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Psychol Med. 2002 Nov;32(8):1371-8.

Searching for a Gulf War syndrome using cluster analysis.

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Department of Biostatistics, Institute of Psychiatry, Guy's, King's and St Thomas' School of Medicine, London.



Gulf veterans report medically unexplained symptoms more frequently than non-Gulf veterans did. We examined whether Gulf and non-Gulf veterans could be distinguished by their patterns of symptom reporting.


A k-means cluster analysis was applied to 500 randomly sampled veterans from each of three United Kingdom military cohorts of veterans; those deployed to the Gulf conflict between 1990 and 1991; to the Bosnia peacekeeping mission between 1992 and 1997; and military personnel who were in active service but not deployed to the Gulf (Era). Sociodemographic, health variables and scores for ten symptom groups were calculated.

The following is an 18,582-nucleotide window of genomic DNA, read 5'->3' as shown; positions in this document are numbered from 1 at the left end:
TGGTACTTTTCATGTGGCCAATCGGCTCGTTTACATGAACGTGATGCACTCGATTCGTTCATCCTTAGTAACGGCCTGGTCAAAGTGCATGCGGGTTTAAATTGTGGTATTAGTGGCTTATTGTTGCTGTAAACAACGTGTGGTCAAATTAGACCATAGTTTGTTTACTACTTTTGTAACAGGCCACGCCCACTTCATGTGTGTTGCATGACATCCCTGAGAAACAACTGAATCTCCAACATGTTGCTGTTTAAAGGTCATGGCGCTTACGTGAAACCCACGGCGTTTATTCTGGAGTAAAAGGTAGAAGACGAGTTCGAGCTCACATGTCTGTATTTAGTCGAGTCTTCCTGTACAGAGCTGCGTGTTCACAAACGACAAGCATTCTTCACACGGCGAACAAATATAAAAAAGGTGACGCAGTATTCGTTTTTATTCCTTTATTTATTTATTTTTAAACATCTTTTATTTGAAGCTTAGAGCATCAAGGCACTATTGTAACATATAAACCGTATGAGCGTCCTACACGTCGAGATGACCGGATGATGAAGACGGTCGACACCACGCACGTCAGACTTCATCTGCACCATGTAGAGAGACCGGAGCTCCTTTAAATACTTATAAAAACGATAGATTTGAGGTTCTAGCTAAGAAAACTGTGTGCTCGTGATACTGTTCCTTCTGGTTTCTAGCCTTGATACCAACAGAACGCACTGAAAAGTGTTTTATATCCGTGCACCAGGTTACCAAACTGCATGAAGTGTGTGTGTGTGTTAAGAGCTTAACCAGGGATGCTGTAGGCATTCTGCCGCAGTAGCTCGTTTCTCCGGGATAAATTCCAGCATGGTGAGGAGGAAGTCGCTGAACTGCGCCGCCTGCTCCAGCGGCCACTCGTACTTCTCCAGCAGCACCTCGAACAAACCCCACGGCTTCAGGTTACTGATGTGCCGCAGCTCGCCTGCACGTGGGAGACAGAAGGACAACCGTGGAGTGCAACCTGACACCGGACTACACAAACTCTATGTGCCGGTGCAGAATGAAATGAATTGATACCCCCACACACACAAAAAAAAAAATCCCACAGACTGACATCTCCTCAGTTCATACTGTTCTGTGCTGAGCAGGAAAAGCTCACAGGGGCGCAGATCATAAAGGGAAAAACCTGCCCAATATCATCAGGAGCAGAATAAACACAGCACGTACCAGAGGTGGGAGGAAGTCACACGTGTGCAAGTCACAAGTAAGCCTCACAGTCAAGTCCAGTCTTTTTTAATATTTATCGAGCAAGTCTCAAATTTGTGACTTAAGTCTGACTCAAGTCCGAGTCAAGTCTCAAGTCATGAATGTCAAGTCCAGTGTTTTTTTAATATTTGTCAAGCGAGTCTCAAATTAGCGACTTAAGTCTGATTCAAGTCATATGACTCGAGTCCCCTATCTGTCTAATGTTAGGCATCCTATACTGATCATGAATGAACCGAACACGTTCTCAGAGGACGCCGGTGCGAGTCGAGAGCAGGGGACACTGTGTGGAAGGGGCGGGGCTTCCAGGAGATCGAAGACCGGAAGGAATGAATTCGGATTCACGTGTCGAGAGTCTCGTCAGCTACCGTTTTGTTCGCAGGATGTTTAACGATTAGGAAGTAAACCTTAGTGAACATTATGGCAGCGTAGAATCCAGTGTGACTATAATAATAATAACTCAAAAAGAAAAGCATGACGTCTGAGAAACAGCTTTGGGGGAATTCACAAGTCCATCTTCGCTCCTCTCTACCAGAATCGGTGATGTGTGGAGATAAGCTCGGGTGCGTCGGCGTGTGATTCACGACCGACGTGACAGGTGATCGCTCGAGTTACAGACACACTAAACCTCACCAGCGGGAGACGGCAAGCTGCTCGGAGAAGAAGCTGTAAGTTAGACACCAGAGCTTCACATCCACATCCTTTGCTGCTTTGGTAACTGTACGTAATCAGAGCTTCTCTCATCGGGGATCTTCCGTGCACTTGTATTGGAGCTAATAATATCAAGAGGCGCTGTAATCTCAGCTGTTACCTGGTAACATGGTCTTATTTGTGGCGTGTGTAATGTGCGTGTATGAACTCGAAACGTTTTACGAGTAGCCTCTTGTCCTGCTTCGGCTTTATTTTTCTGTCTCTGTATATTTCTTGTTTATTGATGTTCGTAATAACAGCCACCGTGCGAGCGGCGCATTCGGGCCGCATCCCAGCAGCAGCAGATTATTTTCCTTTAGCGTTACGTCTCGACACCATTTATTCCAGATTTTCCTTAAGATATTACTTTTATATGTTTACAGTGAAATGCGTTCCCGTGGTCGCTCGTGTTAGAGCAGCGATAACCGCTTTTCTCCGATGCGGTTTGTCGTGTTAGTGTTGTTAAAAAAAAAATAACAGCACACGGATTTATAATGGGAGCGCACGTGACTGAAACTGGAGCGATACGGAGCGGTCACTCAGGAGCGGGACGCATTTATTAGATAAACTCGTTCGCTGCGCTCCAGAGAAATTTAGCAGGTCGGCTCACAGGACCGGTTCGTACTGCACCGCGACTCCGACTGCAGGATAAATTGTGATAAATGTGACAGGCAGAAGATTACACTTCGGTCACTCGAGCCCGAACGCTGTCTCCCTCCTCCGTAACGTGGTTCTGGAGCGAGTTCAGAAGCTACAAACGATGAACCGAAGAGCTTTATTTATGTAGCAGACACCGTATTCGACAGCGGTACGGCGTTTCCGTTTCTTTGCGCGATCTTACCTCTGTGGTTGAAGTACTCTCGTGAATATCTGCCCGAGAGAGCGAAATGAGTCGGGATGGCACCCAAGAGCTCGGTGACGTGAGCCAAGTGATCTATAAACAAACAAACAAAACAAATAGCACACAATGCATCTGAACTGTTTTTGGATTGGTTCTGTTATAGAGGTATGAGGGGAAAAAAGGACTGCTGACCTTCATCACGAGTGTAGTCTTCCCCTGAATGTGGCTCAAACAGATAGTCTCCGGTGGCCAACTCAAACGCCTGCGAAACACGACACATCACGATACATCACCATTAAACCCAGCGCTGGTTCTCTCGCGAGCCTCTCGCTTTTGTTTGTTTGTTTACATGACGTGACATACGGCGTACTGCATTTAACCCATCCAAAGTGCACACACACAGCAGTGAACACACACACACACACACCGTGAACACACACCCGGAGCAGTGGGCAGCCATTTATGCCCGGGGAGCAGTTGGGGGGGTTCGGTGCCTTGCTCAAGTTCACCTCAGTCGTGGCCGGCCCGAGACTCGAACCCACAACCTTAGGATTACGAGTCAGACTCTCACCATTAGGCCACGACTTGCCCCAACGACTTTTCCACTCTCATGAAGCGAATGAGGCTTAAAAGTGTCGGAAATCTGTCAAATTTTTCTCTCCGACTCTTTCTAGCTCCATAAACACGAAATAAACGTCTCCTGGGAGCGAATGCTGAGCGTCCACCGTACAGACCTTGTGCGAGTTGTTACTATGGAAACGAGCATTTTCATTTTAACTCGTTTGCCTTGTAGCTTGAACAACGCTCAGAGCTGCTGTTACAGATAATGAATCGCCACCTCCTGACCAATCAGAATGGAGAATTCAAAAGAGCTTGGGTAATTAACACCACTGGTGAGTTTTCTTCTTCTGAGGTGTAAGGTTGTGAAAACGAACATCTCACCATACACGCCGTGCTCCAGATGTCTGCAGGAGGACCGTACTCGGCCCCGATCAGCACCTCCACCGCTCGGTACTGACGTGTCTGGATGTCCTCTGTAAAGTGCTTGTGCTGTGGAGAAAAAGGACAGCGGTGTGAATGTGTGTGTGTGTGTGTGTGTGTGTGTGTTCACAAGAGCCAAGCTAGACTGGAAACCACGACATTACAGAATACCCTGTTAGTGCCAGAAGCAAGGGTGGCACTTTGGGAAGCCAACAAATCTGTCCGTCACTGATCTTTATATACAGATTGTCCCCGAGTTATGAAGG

The gap statistic indicated the five-group solution as one that provided a particularly informative description of the structure in the data. Cluster 1 consisted of low scores for all symptom groups. Cluster 2 had veterans with highest symptom scores for musculoskeletal symptoms and high scores for psychiatric symptoms. Cluster 3 had high scores for psychiatric symptoms and marginally elevated scores for the remaining nine groups symptom groups. Cluster 4 had elevated scores for musculoskeletal symptoms only and cluster 5 was distinguishable from the other clusters in having high scores in all symptom groups, especially psychiatric and musculoskeletal.


The findings do not support the existence of a unique syndrome affecting a subgroup of Gulf veterans but emphasize the excess of non-specific self-reported ill health in this group.

[Indexed for MEDLINE]

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